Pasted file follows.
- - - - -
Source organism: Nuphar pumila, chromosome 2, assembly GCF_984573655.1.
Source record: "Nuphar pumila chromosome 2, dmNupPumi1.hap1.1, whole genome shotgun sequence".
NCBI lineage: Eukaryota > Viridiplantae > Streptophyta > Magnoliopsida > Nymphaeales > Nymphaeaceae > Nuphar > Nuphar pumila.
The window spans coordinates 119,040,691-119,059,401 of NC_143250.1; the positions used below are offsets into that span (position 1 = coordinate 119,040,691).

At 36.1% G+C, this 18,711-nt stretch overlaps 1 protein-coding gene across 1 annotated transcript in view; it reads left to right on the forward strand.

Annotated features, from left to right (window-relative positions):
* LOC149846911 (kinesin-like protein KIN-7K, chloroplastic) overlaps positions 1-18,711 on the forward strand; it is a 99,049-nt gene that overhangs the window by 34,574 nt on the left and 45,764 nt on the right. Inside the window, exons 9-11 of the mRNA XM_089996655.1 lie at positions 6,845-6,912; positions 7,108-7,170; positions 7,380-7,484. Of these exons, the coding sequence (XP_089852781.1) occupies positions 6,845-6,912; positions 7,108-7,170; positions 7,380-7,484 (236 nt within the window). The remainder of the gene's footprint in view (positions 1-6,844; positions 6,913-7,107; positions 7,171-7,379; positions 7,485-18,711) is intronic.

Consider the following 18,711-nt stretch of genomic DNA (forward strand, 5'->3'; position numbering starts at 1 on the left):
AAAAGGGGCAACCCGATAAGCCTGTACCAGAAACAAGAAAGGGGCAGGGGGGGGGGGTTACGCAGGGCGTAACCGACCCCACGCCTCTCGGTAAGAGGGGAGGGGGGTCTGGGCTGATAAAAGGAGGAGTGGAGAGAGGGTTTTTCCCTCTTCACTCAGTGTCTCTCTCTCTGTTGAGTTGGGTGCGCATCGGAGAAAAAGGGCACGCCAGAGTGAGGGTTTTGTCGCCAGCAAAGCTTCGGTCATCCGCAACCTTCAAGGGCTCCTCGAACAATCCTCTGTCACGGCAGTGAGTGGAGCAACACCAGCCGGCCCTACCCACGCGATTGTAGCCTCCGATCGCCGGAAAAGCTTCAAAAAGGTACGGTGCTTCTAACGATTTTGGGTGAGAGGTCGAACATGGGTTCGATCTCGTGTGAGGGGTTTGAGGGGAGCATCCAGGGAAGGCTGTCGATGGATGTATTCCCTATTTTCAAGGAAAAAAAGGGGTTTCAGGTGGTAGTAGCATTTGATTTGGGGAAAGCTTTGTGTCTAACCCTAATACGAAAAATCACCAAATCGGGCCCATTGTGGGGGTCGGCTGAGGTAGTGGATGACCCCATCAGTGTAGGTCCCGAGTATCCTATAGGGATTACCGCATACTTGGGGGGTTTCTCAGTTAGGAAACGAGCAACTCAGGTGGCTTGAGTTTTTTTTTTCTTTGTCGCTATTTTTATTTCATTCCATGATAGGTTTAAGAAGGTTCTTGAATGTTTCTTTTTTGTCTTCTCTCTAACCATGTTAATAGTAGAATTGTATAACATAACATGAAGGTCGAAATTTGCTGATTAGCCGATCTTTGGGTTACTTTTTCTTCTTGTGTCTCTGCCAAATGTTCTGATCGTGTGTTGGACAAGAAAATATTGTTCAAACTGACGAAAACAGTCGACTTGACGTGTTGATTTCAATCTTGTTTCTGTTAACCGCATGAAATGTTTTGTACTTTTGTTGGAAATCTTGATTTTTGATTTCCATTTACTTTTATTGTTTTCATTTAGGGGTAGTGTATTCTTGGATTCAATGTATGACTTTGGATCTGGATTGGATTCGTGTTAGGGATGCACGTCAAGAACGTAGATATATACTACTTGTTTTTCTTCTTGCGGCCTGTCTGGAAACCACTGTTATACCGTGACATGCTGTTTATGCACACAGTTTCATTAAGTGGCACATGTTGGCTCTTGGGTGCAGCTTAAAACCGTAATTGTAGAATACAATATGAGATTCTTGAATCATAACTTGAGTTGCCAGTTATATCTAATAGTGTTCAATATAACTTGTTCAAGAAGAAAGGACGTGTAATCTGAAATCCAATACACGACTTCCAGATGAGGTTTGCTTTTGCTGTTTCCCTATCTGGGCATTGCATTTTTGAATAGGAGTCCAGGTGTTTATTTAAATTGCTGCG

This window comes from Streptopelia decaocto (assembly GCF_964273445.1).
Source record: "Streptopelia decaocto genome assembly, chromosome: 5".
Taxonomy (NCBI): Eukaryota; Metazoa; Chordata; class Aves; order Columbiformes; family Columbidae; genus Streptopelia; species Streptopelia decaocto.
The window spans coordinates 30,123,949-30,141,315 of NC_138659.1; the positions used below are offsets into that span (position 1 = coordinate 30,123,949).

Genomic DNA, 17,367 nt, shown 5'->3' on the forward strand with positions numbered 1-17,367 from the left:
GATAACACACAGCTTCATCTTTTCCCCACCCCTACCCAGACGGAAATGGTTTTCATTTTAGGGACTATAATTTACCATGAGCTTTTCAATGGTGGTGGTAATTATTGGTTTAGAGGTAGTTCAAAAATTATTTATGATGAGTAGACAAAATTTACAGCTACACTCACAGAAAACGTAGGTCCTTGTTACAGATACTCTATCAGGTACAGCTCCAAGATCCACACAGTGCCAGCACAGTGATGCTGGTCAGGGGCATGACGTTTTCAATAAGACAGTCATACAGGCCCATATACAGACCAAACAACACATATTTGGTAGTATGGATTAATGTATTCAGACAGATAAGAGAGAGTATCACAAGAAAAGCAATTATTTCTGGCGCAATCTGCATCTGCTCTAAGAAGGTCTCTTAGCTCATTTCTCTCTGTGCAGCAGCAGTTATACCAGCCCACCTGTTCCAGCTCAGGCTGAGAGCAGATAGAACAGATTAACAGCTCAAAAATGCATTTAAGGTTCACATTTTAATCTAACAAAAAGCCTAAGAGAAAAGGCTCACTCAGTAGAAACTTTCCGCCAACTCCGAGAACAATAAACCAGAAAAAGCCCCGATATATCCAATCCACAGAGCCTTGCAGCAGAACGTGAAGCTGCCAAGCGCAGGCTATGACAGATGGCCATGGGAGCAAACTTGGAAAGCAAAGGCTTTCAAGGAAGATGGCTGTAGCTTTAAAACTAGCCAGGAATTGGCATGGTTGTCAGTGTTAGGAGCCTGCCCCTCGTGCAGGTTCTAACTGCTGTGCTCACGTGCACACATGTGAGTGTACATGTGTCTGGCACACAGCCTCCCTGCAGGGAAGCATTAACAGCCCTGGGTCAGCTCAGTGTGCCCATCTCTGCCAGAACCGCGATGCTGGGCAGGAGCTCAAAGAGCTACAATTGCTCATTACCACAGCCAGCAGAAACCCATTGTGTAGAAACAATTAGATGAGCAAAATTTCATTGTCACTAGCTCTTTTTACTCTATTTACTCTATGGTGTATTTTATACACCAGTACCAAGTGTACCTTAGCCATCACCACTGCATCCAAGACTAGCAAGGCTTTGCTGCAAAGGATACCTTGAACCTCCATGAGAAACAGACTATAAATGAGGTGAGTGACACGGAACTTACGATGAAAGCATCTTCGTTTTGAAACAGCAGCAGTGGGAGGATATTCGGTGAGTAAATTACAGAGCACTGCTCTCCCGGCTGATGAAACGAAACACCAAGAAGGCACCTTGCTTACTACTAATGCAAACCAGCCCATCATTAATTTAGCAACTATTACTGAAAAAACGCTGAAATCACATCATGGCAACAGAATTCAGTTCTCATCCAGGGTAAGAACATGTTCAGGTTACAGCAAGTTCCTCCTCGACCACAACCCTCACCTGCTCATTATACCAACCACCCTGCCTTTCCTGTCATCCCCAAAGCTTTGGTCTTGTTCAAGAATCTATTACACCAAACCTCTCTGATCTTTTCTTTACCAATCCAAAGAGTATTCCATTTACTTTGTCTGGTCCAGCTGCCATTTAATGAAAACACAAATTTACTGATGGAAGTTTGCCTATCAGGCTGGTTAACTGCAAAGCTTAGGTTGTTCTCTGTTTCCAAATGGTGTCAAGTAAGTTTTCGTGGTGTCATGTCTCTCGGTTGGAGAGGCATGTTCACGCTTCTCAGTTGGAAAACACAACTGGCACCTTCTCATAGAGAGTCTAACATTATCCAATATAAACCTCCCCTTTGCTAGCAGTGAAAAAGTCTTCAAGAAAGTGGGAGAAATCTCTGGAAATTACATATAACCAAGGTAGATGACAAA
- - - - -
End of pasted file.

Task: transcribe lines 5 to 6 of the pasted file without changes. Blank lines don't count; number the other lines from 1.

At 36.1% G+C, this 18,711-nt stretch overlaps 1 protein-coding gene across 1 annotated transcript in view; it reads left to right on the forward strand.

Annotated features, from left to right (window-relative positions):